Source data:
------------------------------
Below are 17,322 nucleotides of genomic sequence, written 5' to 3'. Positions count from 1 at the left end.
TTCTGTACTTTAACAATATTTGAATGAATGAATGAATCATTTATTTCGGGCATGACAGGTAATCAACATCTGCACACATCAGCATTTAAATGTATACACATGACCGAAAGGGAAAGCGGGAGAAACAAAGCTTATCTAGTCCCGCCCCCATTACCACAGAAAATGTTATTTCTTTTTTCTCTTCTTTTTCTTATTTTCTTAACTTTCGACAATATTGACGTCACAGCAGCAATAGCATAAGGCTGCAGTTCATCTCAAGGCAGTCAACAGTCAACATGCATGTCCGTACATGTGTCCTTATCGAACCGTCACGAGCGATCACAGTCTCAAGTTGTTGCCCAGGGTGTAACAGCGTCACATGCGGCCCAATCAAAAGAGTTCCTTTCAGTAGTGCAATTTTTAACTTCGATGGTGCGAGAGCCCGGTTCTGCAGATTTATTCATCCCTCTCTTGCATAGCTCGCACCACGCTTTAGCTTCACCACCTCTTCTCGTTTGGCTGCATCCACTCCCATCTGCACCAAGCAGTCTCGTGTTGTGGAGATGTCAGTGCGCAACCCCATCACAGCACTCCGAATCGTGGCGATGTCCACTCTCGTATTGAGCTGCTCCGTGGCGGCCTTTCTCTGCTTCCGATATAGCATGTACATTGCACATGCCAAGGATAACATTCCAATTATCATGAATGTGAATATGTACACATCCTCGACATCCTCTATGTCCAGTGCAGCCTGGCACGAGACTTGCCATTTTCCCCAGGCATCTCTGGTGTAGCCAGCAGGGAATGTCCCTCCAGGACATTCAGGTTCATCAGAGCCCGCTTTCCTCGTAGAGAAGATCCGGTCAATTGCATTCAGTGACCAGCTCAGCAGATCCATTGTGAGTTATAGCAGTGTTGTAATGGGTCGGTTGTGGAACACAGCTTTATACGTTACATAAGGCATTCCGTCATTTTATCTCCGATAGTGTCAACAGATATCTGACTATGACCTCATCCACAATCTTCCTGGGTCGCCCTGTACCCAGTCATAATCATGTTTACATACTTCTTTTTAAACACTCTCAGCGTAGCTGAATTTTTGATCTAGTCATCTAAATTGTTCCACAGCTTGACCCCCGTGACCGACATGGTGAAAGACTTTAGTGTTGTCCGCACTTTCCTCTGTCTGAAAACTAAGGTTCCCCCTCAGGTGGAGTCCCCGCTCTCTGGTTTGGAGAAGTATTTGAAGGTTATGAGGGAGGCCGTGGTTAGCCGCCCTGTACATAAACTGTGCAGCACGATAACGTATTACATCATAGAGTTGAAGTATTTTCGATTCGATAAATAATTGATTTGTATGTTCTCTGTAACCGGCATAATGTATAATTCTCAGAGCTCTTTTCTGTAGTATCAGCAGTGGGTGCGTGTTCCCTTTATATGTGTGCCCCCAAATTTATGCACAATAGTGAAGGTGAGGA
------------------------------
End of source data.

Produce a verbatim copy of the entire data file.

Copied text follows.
Below are 17,322 nucleotides of genomic sequence, written 5' to 3'. Positions count from 1 at the left end.
TTCTGTACTTTAACAATATTTGAATGAATGAATGAATCATTTATTTCGGGCATGACAGGTAATCAACATCTGCACACATCAGCATTTAAATGTATACACATGACCGAAAGGGAAAGCGGGAGAAACAAAGCTTATCTAGTCCCGCCCCCATTACCACAGAAAATGTTATTTCTTTTTTCTCTTCTTTTTCTTATTTTCTTAACTTTCGACAATATTGACGTCACAGCAGCAATAGCATAAGGCTGCAGTTCATCTCAAGGCAGTCAACAGTCAACATGCATGTCCGTACATGTGTCCTTATCGAACCGTCACGAGCGATCACAGTCTCAAGTTGTTGCCCAGGGTGTAACAGCGTCACATGCGGCCCAATCAAAAGAGTTCCTTTCAGTAGTGCAATTTTTAACTTCGATGGTGCGAGAGCCCGGTTCTGCAGATTTATTCATCCCTCTCTTGCATAGCTCGCACCACGCTTTAGCTTCACCACCTCTTCTCGTTTGGCTGCATCCACTCCCATCTGCACCAAGCAGTCTCGTGTTGTGGAGATGTCAGTGCGCAACCCCATCACAGCACTCCGAATCGTGGCGATGTCCACTCTCGTATTGAGCTGCTCCGTGGCGGCCTTTCTCTGCTTCCGATATAGCATGTACATTGCACATGCCAAGGATAACATTCCAATTATCATGAATGTGAATATGTACACATCCTCGACATCCTCTATGTCCAGTGCAGCCTGGCACGAGACTTGCCATTTTCCCCAGGCATCTCTGGTGTAGCCAGCAGGGAATGTCCCTCCAGGACATTCAGGTTCATCAGAGCCCGCTTTCCTCGTAGAGAAGATCCGGTCAATTGCATTCAGTGACCAGCTCAGCAGATCCATTGTGAGTTATAGCAGTGTTGTAATGGGTCGGTTGTGGAACACAGCTTTATACGTTACATAAGGCATTCCGTCATTTTATCTCCGATAGTGTCAACAGATATCTGACTATGACCTCATCCACAATCTTCCTGGGTCGCCCTGTACCCAGTCATAATCATGTTTACATACTTCTTTTTAAACACTCTCAGCGTAGCTGAATTTTTGATCTAGTCATCTAAATTGTTCCACAGCTTGACCCCCGTGACCGACATGGTGAAAGACTTTAGTGTTGTCCGCACTTTCCTCTGTCTGAAAACTAAGGTTCCCCCTCAGGTGGAGTCCCCGCTCTCTGGTTTGGAGAAGTATTTGAAGGTTATGAGGGAGGCCGTGGTTAGCCGCCCTGTACATAAACTGTGCAGCACGATAACGTATTACATCATAGAGTTGAAGTATTTTCGATTCGATAAATAATTGATTTGTATGTTCTCTGTAACCGGCATAATGTATAATTCTCAGAGCTCTTTTCTGTAGTATCAGCAGTGGGTGCGTGTTCCCTTTATATGTGTGCCCCCAAATTTATGCACAATAGTGAAGGTGAGGA